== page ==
Equipped this time with a plan of the cave, and having taken advice we felt capable of exploring further.

This tunnel is apparently safe to explore but does need sensible lighting and either helmets or a keen eye for the whereabouts of the ceiling !

A short scramble over some entrance boulders and we were in another large, well engineered tunnel leading into the hill.

All trace of daylight is left behind as we reach a junction inside the workings.

To the right (left in this picture) is a shorter tunnel leading to the " Ahd-A1 " underground quarry.

   
Bright eyes greet us at the fence . . .
. . . and steam from our breath drifts into the cave.

The chamber is gated due to the risk of slabs falling from the roof of this large underground slate cavern. The yellow lines are paint indications of cracked rock found in a recent mine survey.     The tunnel continues on a short distance on the right then ends.

Back in the main tunnel we progress onward.

The passageway is about 400 feet long, but soon a chink of light indicated the way out onto the hillside and into Tilberthwaite Valley.

Remember to mind your head as the last few yards are a little lower than the rest.

A smile of satisfaction on three faces, and a look of relief on the fourth !

The map had guided us safely through the workings, out to the sunshine at the other end.

We now retraced our steps, but this time over ground rather than under.

A well defined path leads up the hillside through the birch and oak wood. To our right, one of the big waste tips.

Up on the low summit of Moss Rigg Wood we can look out north east over Stang End Farm.

Great Rigg on the Fairfield Round is the pointed fell in the distance and Loughrigg Fell (above Grasmere) the one to the right.

The top is one large slate tip scattered with evidence of many old mine buildings.

Someone has erected a modern seat out of the local slate - and it wasn't them !

   
Views from the top of distant Seat Sandal and Nethermost Pike . . .
. . .and locally into the open quarry area we were in earlier.

We had walked back over our original tunnel and were now eighty to a hundred feet above the open chasm.

A series of old quarry paths and tracks took us across and then down the side of the old workings.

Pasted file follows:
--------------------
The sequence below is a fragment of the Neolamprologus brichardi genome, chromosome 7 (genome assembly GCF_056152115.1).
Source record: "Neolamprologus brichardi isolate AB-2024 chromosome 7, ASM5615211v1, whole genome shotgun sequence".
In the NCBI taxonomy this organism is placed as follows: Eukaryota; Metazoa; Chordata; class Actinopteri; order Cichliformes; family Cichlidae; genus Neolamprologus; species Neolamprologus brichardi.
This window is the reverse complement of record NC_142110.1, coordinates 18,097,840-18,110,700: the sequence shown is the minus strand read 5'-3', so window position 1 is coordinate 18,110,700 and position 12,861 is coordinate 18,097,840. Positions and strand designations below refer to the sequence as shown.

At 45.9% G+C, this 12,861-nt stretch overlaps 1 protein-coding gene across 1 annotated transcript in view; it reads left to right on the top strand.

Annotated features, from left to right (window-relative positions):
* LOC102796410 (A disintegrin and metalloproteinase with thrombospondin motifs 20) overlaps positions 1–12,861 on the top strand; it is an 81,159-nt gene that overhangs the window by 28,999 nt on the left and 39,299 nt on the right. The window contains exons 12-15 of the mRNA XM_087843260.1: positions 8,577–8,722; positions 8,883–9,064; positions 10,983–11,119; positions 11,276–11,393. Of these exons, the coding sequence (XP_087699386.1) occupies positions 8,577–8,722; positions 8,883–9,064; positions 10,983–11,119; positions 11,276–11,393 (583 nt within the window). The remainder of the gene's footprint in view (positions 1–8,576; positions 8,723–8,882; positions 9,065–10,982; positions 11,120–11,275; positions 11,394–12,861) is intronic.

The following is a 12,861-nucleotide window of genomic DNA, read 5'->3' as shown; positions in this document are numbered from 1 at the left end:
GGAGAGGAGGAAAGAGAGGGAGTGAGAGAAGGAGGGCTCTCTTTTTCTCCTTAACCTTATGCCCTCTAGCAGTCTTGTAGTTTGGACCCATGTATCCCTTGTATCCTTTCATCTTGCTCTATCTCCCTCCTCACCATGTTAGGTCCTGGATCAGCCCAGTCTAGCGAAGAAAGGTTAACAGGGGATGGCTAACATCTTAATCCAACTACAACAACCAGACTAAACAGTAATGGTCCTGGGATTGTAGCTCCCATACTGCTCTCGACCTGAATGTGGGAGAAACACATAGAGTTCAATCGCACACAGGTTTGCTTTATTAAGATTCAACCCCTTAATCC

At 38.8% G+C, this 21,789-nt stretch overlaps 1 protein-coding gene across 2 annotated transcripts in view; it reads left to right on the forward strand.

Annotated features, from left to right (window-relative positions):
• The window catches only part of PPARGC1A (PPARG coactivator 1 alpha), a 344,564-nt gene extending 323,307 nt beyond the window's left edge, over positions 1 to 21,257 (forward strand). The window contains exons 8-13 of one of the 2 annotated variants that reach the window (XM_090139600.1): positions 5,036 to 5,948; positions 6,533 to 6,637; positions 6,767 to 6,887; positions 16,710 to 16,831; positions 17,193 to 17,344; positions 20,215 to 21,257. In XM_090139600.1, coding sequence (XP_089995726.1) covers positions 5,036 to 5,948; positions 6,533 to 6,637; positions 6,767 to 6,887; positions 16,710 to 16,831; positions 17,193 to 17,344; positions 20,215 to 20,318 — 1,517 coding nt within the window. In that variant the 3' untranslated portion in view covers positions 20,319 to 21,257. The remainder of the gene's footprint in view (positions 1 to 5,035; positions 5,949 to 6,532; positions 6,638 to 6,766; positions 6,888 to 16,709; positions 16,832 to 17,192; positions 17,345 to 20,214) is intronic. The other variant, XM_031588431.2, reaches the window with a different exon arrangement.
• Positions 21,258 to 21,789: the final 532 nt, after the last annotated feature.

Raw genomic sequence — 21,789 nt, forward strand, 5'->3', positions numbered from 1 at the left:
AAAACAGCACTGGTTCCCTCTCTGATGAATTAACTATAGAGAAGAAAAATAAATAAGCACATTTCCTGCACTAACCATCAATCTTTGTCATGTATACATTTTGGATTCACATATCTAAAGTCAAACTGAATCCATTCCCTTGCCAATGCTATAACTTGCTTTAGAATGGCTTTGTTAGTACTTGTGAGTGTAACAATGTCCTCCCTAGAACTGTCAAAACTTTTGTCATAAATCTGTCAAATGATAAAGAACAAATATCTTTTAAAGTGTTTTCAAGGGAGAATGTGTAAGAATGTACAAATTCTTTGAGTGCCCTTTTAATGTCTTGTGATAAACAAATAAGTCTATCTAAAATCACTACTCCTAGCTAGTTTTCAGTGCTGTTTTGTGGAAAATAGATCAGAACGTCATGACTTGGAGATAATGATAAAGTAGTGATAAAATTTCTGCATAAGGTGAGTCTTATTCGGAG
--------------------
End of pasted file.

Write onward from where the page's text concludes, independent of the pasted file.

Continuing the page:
An old mine building, restored and now locked. It is probably a club climbing hut or something similar.

A short last path took us back to our start at the Cathedral Cave entrance, where we reversed our route a short distance down the incline and followed the track way alongside the River Brathay to the new bridge.

The roadway is the bridle way to High Tilberthwaite, not open to general traffic, which crosses the river via this deep ford.

Dave follows Ann along the raised pavement adjacent to the Tilberthwaite track.

The coloured children's wellies complement the house sign

on this delightful roadside holiday cottage.

All too soon back at the pub . . .

but that did mean that we had a little more time to enjoy a rather nice lunch outside in the sunshine.

Cheers Dave . . . have a good flight home at the end of your stay

and have a great reunion next week, all three of you.

- - - o o o - - -

Technical note: Pictures taken with a Canon Ixus Digital camera.

Resized in Photoshop, and built up on a Dreamweaver web builder.

This site best viewed with . . . an idea of where you are going and a map to lead the way.

My thanks to Stephen Siddall for the web link, and to Allan, who ever you are, for the map and information.

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Previous walk - 31st July 2007 Summertime in Loweswater

A previous time up here - 6th June 2007 Side Pike and Lingmoor, and it's hot again